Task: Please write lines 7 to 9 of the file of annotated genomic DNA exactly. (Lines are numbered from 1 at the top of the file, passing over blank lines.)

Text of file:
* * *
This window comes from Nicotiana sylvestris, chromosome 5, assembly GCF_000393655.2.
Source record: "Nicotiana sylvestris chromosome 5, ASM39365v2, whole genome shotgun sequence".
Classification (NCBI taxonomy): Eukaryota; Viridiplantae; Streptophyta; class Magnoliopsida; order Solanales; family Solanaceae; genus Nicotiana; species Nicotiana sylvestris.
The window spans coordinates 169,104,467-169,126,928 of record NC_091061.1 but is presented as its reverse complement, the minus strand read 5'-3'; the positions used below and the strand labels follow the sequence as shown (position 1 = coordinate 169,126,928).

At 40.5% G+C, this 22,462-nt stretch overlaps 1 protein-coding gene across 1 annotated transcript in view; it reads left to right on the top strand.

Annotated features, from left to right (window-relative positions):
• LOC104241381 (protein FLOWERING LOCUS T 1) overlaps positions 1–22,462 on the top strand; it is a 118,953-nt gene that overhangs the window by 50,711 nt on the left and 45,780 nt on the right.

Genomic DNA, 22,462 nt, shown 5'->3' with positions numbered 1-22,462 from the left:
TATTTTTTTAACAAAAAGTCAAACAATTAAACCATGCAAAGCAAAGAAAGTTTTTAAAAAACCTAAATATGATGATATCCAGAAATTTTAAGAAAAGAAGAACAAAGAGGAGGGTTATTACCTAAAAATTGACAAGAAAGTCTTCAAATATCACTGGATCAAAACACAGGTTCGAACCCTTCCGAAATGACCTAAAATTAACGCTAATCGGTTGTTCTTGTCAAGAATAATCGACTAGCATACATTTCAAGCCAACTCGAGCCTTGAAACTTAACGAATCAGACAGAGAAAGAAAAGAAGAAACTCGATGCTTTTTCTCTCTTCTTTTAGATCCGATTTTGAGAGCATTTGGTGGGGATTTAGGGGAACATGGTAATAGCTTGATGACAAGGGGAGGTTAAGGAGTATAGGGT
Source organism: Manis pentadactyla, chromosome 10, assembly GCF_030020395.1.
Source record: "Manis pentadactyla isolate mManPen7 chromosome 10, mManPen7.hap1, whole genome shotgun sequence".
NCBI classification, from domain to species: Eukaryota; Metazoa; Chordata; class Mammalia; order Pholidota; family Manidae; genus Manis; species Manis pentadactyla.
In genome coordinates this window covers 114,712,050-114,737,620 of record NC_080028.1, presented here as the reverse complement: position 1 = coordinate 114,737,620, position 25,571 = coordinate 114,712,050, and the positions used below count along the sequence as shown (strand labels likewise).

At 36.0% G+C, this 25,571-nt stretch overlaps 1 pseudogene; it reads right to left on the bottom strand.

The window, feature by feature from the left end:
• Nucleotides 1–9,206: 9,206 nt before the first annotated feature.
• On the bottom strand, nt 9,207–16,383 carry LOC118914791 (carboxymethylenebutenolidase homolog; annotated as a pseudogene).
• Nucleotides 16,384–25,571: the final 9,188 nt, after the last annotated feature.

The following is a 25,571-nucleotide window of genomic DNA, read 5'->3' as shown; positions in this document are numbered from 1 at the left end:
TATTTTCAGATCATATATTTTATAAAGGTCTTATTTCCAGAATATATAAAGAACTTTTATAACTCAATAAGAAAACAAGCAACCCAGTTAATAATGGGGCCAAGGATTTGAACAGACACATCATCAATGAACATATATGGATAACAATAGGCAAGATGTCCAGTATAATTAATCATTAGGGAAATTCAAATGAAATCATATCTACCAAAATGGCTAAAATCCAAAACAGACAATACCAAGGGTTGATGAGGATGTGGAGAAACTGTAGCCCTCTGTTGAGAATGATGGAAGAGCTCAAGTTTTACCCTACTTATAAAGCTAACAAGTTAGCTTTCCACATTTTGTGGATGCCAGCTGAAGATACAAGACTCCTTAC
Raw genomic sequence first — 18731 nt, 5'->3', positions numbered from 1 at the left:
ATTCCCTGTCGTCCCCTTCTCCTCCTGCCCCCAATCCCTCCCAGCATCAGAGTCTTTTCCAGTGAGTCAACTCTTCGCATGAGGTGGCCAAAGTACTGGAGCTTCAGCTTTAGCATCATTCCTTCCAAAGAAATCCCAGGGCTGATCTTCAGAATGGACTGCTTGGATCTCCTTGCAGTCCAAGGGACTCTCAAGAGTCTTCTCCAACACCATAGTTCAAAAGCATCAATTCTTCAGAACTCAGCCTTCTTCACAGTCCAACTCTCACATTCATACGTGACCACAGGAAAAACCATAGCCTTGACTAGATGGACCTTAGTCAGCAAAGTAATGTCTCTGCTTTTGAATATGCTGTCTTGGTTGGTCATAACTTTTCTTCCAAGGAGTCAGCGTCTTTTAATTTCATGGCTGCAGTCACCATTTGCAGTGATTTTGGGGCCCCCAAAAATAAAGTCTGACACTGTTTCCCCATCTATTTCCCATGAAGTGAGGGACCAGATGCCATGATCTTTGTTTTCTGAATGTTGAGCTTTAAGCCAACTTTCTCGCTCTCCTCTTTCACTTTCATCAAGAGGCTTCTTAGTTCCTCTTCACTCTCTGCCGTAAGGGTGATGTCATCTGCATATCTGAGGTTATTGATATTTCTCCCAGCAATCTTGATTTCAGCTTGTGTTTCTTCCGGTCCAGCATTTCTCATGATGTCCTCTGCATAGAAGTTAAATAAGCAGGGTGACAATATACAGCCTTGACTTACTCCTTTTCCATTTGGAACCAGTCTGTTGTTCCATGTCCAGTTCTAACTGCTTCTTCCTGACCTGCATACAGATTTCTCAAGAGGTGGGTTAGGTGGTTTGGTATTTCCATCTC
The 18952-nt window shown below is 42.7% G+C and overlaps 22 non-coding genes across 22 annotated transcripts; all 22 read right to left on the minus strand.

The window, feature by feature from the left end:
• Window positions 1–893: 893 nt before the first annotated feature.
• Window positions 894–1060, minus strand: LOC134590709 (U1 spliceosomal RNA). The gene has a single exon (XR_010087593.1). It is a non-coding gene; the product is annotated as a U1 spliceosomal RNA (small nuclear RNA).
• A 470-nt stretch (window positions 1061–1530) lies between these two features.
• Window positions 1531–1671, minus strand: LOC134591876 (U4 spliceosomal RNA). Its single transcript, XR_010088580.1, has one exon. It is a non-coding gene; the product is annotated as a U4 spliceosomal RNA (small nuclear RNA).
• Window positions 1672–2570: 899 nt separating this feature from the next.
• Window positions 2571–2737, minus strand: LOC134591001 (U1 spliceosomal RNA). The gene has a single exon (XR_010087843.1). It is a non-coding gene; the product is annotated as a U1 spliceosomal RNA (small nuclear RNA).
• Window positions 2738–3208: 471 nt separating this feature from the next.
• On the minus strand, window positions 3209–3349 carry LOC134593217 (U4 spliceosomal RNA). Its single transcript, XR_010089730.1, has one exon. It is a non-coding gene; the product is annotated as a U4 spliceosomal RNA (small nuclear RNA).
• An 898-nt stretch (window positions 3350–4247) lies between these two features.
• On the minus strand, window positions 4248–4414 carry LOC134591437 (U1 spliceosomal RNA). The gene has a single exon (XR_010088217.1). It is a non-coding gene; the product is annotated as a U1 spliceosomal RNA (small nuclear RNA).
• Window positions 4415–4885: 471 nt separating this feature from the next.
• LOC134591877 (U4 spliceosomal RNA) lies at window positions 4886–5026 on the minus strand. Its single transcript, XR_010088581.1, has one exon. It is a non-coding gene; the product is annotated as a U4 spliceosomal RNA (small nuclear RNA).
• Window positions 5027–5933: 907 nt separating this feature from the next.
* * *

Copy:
• LOC104241381 (protein FLOWERING LOCUS T 1) overlaps positions 1–22,462 on the top strand; it is a 118,953-nt gene that overhangs the window by 50,711 nt on the left and 45,780 nt on the right.

Genomic DNA, 22,462 nt, shown 5'->3' with positions numbered 1-22,462 from the left:
TATTTTTTTAACAAAAAGTCAAACAATTAAACCATGCAAAGCAAAGAAAGTTTTTAAAAAACCTAAATATGATGATATCCAGAAATTTTAAGAAAAGAAGAACAAAGAGGAGGGTTATTACCTAAAAATTGACAAGAAAGTCTTCAAATATCACTGGATCAAAACACAGGTTCGAACCCTTCCGAAATGACCTAAAATTAACGCTAATCGGTTGTTCTTGTCAAGAATAATCGACTAGCATACATTTCAAGCCAACTCGAGCCTTGAAACTTAACGAATCAGACAGAGAAAGAAAAGAAGAAACTCGATGCTTTTTCTCTCTTCTTTTAGATCCGATTTTGAGAGCATTTGGTGGGGATTTAGGGGAACATGGTAATAGCTTGATGACAAGGGGAGGTTAAGGAGTATAGGGT